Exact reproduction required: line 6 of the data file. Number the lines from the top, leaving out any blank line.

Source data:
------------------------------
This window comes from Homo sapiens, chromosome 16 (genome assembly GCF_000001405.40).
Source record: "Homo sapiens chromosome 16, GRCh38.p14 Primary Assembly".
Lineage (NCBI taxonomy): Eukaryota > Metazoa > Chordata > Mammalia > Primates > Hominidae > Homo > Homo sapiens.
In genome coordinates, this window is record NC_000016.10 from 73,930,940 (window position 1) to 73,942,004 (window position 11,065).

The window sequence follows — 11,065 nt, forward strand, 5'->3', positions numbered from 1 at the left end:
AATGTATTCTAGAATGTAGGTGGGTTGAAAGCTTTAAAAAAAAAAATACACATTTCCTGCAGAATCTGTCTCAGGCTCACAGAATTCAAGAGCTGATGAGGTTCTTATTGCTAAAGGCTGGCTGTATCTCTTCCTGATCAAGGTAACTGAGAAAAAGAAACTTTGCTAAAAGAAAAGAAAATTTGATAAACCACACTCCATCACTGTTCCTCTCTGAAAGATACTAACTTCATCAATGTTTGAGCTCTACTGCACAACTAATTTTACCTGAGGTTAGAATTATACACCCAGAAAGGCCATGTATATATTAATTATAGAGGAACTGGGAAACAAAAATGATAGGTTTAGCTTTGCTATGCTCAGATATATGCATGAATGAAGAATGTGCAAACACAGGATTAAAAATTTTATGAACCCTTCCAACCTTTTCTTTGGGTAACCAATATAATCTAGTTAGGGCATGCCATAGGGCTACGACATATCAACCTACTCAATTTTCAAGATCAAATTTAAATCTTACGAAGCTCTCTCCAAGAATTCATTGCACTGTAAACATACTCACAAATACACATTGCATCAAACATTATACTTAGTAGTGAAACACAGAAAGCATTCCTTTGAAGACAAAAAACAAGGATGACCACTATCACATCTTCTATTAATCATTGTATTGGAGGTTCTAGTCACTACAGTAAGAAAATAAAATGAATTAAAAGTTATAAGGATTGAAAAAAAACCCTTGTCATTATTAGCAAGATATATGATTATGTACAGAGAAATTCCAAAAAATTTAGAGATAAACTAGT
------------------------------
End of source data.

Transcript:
AATGTATTCTAGAATGTAGGTGGGTTGAAAGCTTTAAAAAAAAAAATACACATTTCCTGCAGAATCTGTCTCAGGCTCACAGAATTCAAGAGCTGATGAGGTTCTTATTGCTAAAGGCTGGCTGTATCTCTTCCTGATCAAGGTAACTGAGAAAAAGAAACTTTGCTAAAAGAAAAGAAAATTTGATAAACCACACTCCATCACTGTTCCTCTCTGAAAGATACTAACTTCATCAATGTTTGAGCTCTACTGCACAACTAATTTTACCTGAGGTTAGAATTATACACCCAGAAAGGCCATGTATATATTAATTATAGAGGAACTGGGAAACAAAAATGATAGGTTTAGCTTTGCTATGCTCAGATATATGCATGAATGAAGAATGTGCAAACACAGGATTAAAAATTTTATGAACCCTTCCAACCTTTTCTTTGGGTAACCAATATAATCTAGTTAGGGCATGCCATAGGGCTACGACATATCAACCTACTCAATTTTCAAGATCAAATTTAAATCTTACGAAGCTCTCTCCAAGAATTCATTGCACTGTAAACATACTCACAAATACACATTGCATCAAACATTATACTTAGTAGTGAAACACAGAAAGCATTCCTTTGAAGACAAAAAACAAGGATGACCACTATCACATCTTCTATTAATCATTGTATTGGAGGTTCTAGTCACTACAGTAAGAAAATAAAATGAATTAAAAGTTATAAGGATTGAAAAAAAACCCTTGTCATTATTAGCAAGATATATGATTATGTACAGAGAAATTCCAAAAAATTTAGAGATAAACTAGT